Typography is how your text looks: the typeface (e.g., Times New Roman) and the font style (e.g., size and italics).
Serif typefaces (like Garamond) are the most common, but sans-serif typefaces (like Arial) are sometimes used for cookbooks or art books to impart a cleaner, more modern feel. Whatever typeface you use, make sure it is legible and has different font styles available. Also, remember to be consistent with the font you use—a sudden change not only looks unprofessional but also confuses readers. (An exception to this rule would be permissible if your book includes letters or emails that are intended to be written in a different font.)
Typography also includes leading, which is the space between lines. Make sure the leading leaves enough white space, otherwise lines will be cluttered and hard to read. The spacing should be consistent throughout the manuscript.
4. Widows and orphans
Widows and orphans are single lines that have been separated from the rest of the paragraph they belong to. A widow is a separated line at the top of a page, while an orphan is at the bottom.
These isolated lines are problematic because they force a reader to pause at an odd spot in the paragraph and make the text look unbalanced and unappealing. When you are done with the writing stage, go back through the document and make sure that these isolated lines are taken care of.
Images (photographs, art, illustrations, etc.) and text will interact differently depending on the type of book. For example, in art or photography books, the image is the main event, and there should be little text on the page—perhaps just a caption. An introduction to the art or the artist can appear on a separate page. On the other hand, in a cookbook, the image and recipe text may reside side by side.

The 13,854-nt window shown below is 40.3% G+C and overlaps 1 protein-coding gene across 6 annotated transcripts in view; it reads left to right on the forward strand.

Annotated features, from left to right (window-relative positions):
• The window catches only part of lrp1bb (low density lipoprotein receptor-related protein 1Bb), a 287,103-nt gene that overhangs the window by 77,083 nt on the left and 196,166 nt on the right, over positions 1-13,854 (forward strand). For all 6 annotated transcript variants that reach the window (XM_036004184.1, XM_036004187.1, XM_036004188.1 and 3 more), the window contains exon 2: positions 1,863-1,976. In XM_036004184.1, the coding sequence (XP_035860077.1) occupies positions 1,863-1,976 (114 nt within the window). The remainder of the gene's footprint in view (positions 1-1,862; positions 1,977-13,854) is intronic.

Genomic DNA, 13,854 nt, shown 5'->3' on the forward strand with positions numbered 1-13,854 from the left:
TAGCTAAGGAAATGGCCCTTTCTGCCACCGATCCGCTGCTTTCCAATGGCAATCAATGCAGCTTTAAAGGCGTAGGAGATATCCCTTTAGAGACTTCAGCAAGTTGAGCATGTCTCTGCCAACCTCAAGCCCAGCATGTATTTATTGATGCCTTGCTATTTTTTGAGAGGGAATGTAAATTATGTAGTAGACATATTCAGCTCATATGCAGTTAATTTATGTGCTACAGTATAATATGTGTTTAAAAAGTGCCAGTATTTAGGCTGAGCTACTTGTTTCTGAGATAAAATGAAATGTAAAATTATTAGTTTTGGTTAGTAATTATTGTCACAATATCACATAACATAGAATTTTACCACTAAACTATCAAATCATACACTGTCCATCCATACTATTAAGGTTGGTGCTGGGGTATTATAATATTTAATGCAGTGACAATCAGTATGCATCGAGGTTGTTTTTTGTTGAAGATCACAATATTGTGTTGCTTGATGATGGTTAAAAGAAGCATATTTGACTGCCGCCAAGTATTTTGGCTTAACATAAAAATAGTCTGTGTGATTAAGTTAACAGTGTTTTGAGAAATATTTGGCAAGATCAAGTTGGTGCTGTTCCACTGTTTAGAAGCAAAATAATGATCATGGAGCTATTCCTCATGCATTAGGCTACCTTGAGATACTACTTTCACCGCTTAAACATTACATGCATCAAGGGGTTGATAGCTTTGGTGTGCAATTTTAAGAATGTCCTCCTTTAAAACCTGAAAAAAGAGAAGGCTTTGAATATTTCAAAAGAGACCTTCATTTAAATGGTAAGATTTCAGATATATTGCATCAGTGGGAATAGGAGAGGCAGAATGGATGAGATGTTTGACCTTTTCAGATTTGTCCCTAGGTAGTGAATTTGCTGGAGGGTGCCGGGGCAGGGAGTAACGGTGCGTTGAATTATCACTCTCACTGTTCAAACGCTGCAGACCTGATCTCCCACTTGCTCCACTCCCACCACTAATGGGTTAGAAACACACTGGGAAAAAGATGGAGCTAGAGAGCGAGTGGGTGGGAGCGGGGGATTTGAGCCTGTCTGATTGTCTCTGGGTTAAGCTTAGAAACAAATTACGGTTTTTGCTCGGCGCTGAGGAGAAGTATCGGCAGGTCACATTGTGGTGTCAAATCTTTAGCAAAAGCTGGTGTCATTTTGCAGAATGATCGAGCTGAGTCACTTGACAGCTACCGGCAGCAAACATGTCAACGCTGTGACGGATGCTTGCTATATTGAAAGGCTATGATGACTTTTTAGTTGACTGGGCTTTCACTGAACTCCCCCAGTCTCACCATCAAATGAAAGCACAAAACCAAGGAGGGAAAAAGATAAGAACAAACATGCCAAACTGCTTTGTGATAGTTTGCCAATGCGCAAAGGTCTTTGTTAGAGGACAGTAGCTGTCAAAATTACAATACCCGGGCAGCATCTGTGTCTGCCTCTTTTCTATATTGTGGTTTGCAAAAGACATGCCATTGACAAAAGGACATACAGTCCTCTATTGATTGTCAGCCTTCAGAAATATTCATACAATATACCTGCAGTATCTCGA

Whatever the image, make sure to give it space. Having too much text too close to images will make your book look messy. Remember, white space is important! Readers will be better able to engage with your book if the text is legible and orderly.
6. Breaks and sinks
A scene break lets your reader know that you are shifting locations or narrators or otherwise changing things. You can use white space, dashes, or even a small design or illustration for scene breaks. Whatever you opt for, be consistent.
For new chapters, you will need a sink, which is where the text starts farther down the page (about one-third white space). This prepares the reader for a new section, allowing them to mentally shift gears. A reminder: this white space is your friend! Again, you want to make sure your spacing is consistent throughout the book. One of the most common mistakes indie authors make in book layout is not leaving enough white space.
With the above tips, you are well on your way to a more readable book!
One final note: documents typed with word processing programs are not suitable for creating book interiors. You’ll need special layout software. Alternatively, you can hire a professional typesetter or eBook formatter to make your book more balanced and beautiful.